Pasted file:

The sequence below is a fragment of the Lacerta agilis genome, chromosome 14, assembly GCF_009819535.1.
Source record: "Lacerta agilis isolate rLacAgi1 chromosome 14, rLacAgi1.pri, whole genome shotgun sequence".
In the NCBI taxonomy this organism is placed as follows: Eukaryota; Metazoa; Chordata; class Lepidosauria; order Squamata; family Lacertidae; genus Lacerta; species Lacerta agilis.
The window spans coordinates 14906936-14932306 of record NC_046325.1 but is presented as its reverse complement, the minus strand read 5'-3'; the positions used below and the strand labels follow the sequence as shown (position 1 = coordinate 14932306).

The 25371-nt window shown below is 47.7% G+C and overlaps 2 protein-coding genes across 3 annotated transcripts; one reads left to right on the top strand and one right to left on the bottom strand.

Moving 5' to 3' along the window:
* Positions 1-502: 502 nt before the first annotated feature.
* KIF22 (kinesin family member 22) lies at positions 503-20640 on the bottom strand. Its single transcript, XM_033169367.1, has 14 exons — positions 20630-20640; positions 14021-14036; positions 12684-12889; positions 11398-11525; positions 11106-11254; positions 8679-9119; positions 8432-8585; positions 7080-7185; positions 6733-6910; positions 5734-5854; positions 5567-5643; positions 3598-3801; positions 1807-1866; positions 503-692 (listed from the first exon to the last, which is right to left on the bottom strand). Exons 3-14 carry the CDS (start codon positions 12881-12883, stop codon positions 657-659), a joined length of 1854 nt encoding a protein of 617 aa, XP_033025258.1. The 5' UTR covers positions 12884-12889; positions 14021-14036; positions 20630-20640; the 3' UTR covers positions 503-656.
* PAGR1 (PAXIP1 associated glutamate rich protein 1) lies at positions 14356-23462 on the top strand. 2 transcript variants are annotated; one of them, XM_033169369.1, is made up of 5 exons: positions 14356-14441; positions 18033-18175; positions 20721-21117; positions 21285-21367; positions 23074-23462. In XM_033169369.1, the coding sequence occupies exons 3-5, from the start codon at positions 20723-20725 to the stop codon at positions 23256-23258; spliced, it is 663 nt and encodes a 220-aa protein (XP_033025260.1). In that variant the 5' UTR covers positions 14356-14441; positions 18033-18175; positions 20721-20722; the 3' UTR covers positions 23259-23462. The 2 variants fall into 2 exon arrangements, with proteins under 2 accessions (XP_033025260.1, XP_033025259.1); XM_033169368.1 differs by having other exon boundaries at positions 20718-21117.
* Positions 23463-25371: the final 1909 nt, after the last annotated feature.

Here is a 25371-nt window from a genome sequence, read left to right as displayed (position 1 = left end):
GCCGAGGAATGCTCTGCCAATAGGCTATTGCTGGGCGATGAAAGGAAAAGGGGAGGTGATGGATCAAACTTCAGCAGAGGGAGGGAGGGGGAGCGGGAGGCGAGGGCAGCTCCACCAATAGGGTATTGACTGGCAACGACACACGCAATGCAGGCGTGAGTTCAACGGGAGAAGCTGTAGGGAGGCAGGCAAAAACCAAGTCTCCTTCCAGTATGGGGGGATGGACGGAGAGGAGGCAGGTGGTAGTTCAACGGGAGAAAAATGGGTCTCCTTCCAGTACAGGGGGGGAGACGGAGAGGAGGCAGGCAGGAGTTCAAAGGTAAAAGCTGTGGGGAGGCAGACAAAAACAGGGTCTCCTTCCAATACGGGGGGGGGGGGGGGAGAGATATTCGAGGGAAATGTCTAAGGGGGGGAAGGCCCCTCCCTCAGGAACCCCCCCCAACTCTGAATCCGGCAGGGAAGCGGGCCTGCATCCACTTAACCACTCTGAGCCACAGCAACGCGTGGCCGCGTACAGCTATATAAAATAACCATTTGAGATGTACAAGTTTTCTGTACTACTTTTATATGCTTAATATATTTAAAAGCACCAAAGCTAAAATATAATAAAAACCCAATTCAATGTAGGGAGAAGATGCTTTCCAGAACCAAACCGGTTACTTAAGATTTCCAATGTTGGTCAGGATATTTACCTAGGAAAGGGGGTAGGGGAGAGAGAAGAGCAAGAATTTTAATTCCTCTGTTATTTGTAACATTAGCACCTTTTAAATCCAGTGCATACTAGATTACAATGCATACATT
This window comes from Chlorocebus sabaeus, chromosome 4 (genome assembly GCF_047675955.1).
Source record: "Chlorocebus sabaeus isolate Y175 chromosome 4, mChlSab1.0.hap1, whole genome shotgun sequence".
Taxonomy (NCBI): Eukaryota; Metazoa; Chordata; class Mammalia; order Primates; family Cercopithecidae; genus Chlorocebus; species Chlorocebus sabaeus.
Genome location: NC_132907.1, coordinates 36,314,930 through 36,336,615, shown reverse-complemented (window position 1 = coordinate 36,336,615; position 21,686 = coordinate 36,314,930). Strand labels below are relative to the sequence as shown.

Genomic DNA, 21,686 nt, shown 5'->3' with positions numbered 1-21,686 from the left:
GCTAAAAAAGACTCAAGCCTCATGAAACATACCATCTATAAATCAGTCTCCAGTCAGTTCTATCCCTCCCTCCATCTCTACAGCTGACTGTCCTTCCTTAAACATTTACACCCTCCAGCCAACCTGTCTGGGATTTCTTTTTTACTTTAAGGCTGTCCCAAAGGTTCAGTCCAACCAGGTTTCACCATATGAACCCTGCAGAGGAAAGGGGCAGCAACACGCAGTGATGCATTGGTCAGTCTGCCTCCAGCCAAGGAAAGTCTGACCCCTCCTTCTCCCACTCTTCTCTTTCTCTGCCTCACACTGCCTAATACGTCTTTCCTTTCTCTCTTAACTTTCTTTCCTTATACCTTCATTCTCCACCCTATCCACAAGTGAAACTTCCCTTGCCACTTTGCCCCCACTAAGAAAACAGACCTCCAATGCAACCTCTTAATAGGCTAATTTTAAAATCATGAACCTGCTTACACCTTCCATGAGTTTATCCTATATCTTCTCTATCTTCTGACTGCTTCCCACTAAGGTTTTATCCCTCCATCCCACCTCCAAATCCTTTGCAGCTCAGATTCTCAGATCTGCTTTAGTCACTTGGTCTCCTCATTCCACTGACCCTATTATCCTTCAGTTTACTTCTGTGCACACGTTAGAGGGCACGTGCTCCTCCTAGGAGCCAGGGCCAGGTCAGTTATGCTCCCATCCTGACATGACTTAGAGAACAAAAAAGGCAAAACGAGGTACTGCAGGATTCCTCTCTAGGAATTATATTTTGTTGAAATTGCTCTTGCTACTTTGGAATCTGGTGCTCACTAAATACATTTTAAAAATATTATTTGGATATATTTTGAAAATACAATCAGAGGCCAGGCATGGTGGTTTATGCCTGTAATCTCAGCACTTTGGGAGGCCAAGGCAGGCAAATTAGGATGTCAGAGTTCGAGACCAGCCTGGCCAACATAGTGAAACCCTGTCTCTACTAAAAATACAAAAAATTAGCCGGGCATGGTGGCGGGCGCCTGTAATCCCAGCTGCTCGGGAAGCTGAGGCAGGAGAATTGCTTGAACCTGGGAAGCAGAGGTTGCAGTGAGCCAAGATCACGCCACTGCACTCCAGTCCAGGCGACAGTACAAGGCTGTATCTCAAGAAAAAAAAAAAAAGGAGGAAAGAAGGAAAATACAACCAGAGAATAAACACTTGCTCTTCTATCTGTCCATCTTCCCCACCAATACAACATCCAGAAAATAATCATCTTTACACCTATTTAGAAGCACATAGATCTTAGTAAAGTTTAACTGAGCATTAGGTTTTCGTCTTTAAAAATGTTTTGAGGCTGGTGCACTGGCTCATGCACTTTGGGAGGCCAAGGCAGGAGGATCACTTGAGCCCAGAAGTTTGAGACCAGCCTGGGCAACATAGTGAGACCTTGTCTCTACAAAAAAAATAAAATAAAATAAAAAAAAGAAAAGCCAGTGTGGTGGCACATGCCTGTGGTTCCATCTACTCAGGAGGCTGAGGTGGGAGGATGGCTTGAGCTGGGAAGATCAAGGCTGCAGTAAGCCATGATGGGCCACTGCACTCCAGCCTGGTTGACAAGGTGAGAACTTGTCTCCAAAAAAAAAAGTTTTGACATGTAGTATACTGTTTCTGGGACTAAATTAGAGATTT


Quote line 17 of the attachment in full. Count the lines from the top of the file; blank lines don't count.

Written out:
Genomic DNA, 21,686 nt, shown 5'->3' with positions numbered 1-21,686 from the left: